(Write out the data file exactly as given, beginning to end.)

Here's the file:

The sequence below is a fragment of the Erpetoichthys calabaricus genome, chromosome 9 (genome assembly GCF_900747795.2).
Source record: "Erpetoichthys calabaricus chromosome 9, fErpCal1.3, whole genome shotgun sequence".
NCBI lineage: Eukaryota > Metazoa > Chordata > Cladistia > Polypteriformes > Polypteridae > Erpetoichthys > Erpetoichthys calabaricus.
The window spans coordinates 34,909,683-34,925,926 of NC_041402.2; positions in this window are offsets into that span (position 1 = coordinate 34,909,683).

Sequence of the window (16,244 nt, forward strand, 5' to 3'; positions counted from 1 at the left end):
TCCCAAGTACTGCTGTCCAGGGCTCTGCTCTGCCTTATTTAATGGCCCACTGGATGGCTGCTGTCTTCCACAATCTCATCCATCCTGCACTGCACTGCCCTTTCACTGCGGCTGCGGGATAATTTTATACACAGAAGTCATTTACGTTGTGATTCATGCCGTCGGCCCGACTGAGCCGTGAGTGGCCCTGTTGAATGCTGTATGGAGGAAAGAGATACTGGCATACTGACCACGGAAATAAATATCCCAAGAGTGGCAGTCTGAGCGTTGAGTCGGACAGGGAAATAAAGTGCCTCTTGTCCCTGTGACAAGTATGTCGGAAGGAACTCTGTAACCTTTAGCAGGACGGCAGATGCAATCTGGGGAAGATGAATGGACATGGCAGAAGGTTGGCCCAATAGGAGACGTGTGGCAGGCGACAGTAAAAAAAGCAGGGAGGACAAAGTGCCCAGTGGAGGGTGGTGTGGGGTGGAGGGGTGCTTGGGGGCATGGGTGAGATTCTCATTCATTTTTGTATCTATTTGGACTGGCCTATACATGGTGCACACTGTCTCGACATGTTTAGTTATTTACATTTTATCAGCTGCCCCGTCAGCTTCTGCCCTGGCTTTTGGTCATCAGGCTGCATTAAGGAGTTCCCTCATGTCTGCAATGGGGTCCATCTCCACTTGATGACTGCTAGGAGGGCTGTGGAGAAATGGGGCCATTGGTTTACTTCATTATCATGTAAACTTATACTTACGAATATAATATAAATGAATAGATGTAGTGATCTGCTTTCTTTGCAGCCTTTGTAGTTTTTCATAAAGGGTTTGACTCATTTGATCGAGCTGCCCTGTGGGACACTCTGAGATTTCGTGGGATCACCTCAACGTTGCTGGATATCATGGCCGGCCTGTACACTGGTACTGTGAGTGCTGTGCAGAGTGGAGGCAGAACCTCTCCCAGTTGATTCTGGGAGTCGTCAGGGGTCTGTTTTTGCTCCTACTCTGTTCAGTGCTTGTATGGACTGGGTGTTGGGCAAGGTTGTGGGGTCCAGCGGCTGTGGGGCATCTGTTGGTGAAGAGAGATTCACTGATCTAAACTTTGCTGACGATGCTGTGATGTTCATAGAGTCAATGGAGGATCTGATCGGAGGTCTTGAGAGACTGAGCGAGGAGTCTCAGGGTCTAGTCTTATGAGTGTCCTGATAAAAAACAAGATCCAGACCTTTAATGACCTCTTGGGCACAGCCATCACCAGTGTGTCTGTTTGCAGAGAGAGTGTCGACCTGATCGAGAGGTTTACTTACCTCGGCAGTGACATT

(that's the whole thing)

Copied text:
The sequence below is a fragment of the Erpetoichthys calabaricus genome, chromosome 9 (genome assembly GCF_900747795.2).
Source record: "Erpetoichthys calabaricus chromosome 9, fErpCal1.3, whole genome shotgun sequence".
NCBI lineage: Eukaryota > Metazoa > Chordata > Cladistia > Polypteriformes > Polypteridae > Erpetoichthys > Erpetoichthys calabaricus.
The window spans coordinates 34,909,683-34,925,926 of NC_041402.2; positions in this window are offsets into that span (position 1 = coordinate 34,909,683).

Sequence of the window (16,244 nt, forward strand, 5' to 3'; positions counted from 1 at the left end):
TCCCAAGTACTGCTGTCCAGGGCTCTGCTCTGCCTTATTTAATGGCCCACTGGATGGCTGCTGTCTTCCACAATCTCATCCATCCTGCACTGCACTGCCCTTTCACTGCGGCTGCGGGATAATTTTATACACAGAAGTCATTTACGTTGTGATTCATGCCGTCGGCCCGACTGAGCCGTGAGTGGCCCTGTTGAATGCTGTATGGAGGAAAGAGATACTGGCATACTGACCACGGAAATAAATATCCCAAGAGTGGCAGTCTGAGCGTTGAGTCGGACAGGGAAATAAAGTGCCTCTTGTCCCTGTGACAAGTATGTCGGAAGGAACTCTGTAACCTTTAGCAGGACGGCAGATGCAATCTGGGGAAGATGAATGGACATGGCAGAAGGTTGGCCCAATAGGAGACGTGTGGCAGGCGACAGTAAAAAAAGCAGGGAGGACAAAGTGCCCAGTGGAGGGTGGTGTGGGGTGGAGGGGTGCTTGGGGGCATGGGTGAGATTCTCATTCATTTTTGTATCTATTTGGACTGGCCTATACATGGTGCACACTGTCTCGACATGTTTAGTTATTTACATTTTATCAGCTGCCCCGTCAGCTTCTGCCCTGGCTTTTGGTCATCAGGCTGCATTAAGGAGTTCCCTCATGTCTGCAATGGGGTCCATCTCCACTTGATGACTGCTAGGAGGGCTGTGGAGAAATGGGGCCATTGGTTTACTTCATTATCATGTAAACTTATACTTACGAATATAATATAAATGAATAGATGTAGTGATCTGCTTTCTTTGCAGCCTTTGTAGTTTTTCATAAAGGGTTTGACTCATTTGATCGAGCTGCCCTGTGGGACACTCTGAGATTTCGTGGGATCACCTCAACGTTGCTGGATATCATGGCCGGCCTGTACACTGGTACTGTGAGTGCTGTGCAGAGTGGAGGCAGAACCTCTCCCAGTTGATTCTGGGAGTCGTCAGGGGTCTGTTTTTGCTCCTACTCTGTTCAGTGCTTGTATGGACTGGGTGTTGGGCAAGGTTGTGGGGTCCAGCGGCTGTGGGGCATCTGTTGGTGAAGAGAGATTCACTGATCTAAACTTTGCTGACGATGCTGTGATGTTCATAGAGTCAATGGAGGATCTGATCGGAGGTCTTGAGAGACTGAGCGAGGAGTCTCAGGGTCTAGTCTTATGAGTGTCCTGATAAAAAACAAGATCCAGACCTTTAATGACCTCTTGGGCACAGCCATCACCAGTGTGTCTGTTTGCAGAGAGAGTGTCGACCTGATCGAGAGGTTTACTTACCTCGGCAGTGACATT